You'd be suprised. My kids (15 & 17) routinely spot minor typos on posters when we are out and about. In fact, I had the gotofail code open in an editor the other day and the eldest (whose closest brush with coding is having just started doing a bit of scripting in game mods) glanced over my shoulder in passing and asked if I'd made a mistake by writing 'goto fail' twice!
This is from a teenager whose ambition is to be a firefighter: I'm sure a large dose of FPS must be increasing their observational skills!
Re: More devices with geo-location?
Why would anyone with more than a few working brain cells would want this?
If I'm meeting up with my kids, for instance, its useful for us all to know where everybody is in real time: try meeting people in a post concert crowd, for instance.
I've used device GPS to find out where I left my phone several times, including once where I'd lost it in a field - might be useful for devices other than phones. I'm often curious as to the precise route I took somewhere, even if I wasn't using navigation at the time.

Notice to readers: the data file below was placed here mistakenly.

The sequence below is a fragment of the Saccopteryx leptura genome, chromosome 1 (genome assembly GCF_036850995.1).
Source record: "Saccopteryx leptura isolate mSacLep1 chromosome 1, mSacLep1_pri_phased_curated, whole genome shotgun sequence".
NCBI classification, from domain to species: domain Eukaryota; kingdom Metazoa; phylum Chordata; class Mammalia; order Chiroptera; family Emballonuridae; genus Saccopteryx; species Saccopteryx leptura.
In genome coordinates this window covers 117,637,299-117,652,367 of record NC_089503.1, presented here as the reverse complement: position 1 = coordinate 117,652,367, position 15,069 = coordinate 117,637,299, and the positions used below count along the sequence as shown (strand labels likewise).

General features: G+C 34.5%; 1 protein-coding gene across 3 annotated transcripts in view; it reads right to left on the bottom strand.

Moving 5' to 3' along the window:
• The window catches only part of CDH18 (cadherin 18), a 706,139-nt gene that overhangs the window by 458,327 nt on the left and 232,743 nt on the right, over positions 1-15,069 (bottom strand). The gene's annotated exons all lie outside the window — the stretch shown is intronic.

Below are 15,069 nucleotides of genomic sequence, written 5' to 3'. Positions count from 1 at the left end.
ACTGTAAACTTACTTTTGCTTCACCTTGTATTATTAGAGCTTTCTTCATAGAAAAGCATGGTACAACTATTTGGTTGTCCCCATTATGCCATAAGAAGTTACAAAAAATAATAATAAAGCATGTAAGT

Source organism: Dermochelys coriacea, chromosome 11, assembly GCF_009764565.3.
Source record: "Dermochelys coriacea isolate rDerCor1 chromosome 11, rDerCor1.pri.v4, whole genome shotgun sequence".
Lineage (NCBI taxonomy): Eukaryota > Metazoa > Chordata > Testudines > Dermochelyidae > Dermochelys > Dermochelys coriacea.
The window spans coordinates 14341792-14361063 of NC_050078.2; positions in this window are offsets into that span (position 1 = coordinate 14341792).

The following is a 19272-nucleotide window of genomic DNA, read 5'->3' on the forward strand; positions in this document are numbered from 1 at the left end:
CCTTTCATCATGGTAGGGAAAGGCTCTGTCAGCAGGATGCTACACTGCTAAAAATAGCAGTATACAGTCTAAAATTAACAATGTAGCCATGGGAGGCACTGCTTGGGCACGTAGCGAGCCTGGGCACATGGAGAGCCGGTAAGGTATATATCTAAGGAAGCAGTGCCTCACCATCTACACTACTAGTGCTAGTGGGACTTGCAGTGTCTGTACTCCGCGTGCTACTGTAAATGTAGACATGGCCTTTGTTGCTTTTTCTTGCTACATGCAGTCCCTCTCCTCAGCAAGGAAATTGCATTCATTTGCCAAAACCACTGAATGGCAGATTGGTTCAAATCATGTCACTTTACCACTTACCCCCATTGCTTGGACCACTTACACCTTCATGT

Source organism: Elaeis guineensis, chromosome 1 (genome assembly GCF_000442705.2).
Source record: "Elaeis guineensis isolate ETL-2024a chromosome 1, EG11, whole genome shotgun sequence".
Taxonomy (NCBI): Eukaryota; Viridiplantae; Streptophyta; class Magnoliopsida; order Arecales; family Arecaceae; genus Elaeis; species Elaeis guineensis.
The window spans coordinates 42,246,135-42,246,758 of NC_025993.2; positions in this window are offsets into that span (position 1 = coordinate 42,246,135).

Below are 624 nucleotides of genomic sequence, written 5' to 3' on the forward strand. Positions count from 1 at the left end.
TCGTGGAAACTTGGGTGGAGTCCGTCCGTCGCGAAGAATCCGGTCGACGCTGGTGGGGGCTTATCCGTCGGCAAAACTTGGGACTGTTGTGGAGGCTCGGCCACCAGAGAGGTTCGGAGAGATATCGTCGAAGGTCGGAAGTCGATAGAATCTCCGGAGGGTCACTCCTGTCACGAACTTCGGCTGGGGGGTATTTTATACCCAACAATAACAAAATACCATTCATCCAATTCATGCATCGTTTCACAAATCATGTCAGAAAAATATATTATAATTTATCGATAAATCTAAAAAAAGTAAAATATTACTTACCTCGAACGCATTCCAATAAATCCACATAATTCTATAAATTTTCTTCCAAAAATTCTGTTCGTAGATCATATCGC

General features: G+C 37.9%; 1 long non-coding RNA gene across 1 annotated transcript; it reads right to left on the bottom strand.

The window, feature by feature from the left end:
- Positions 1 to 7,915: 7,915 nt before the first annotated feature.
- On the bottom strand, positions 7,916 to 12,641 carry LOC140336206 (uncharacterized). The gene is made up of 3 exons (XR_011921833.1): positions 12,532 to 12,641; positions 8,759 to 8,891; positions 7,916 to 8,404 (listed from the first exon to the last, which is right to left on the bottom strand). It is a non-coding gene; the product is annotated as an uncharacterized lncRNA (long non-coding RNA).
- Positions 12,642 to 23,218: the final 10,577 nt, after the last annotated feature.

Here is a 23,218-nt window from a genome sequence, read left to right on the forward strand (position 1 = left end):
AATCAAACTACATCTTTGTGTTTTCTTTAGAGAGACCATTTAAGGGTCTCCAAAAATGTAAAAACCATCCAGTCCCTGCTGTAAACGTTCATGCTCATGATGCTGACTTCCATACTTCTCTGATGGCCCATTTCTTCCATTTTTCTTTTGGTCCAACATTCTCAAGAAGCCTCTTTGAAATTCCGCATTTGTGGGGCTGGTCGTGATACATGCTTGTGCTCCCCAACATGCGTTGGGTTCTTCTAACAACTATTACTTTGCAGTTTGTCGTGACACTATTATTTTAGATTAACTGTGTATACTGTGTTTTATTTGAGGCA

So much for convential GPS, but what about this? Wel, how about a low power consumption tracker embedded in valuable items? These could tell investigators, when recovered, where the objects have been. As such devices would be passive until then, they would be harder for the villains to detect and remove or disable.
Re: WiFi modem geolocation
to totally turn wifi off you have to disable the location features
Can be important, because if you are using wifi to assist geolocation, but drive around somewhere where there is "open" wifi - where you can connect without a password but then need to perform a landing page logon in order to get internet access, you can get problems - your phone may drop your mobile data connection to connect to a wifi network from which it can get no information.
I discovered this driving round a university town with my GPS app failing everytime I got near a campus; eventually I realised what was happening, and told my phone to ignore open wifi.